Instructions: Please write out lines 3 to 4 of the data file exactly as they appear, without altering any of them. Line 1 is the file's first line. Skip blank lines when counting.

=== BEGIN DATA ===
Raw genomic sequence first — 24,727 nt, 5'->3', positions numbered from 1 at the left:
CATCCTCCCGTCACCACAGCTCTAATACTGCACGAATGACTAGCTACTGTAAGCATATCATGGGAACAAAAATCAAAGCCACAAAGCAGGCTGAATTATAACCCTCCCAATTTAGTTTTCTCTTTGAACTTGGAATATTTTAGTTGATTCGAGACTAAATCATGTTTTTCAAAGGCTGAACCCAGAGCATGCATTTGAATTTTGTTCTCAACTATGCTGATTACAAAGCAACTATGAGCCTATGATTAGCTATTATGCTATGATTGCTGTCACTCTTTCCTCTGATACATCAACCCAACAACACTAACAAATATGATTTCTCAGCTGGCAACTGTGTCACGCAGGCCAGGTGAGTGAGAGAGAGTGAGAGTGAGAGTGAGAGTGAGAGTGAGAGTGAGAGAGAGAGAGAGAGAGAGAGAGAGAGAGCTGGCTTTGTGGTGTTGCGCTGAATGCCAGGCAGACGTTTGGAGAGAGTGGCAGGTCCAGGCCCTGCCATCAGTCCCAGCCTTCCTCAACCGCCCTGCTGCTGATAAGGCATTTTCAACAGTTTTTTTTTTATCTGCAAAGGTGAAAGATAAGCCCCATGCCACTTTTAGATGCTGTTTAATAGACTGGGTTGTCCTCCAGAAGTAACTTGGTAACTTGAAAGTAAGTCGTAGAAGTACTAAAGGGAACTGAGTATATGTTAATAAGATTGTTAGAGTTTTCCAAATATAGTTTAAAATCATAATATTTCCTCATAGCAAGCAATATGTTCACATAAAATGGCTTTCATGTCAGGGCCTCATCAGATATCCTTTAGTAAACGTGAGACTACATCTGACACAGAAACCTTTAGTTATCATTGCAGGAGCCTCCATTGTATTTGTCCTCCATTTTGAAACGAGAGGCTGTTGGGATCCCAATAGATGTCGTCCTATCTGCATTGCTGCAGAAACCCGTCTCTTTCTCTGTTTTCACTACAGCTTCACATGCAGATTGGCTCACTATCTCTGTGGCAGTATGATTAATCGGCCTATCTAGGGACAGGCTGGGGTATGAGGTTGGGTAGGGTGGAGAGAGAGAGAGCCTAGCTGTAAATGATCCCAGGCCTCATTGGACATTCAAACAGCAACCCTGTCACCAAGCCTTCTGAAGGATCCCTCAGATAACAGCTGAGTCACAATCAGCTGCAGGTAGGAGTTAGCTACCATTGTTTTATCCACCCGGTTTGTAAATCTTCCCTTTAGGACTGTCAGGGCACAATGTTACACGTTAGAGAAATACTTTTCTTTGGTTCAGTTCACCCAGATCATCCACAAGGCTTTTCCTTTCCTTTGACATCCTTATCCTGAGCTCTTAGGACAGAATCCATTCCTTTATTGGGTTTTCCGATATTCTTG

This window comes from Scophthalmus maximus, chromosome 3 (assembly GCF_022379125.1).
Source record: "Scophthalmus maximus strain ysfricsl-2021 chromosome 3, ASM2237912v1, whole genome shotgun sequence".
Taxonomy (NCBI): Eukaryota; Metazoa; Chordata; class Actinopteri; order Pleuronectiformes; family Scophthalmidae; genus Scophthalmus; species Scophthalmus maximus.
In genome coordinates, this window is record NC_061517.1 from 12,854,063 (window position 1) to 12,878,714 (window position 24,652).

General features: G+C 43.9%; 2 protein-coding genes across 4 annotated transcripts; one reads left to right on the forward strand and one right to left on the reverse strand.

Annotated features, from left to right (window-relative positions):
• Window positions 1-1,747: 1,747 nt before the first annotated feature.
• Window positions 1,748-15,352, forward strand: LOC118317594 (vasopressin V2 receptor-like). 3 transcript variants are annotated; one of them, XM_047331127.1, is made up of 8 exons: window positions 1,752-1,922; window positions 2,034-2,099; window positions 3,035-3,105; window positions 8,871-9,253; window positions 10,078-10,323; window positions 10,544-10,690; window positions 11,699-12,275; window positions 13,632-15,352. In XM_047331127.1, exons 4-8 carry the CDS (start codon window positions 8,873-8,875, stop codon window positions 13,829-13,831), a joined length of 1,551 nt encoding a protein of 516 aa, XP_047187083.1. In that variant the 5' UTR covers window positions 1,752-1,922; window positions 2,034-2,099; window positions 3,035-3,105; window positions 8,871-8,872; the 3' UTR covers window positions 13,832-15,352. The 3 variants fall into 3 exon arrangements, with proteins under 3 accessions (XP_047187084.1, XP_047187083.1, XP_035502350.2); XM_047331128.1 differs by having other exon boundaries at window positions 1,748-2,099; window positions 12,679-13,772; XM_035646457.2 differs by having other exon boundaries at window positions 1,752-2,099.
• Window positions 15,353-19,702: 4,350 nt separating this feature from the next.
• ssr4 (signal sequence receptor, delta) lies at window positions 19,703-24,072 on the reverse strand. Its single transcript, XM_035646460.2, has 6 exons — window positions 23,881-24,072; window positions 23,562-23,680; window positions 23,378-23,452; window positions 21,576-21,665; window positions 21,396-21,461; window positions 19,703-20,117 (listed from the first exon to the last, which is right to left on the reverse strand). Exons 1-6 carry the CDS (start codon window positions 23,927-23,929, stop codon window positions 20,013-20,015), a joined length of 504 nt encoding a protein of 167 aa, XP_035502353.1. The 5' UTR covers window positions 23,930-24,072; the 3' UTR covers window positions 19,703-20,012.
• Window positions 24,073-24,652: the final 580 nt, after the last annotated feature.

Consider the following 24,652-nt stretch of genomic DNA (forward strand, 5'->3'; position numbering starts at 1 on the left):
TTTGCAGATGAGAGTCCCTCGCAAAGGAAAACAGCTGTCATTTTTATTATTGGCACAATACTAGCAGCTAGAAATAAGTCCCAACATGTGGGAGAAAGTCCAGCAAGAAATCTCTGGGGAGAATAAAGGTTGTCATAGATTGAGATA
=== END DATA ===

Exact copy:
This window comes from Scophthalmus maximus, chromosome 3 (assembly GCF_022379125.1).
Source record: "Scophthalmus maximus strain ysfricsl-2021 chromosome 3, ASM2237912v1, whole genome shotgun sequence".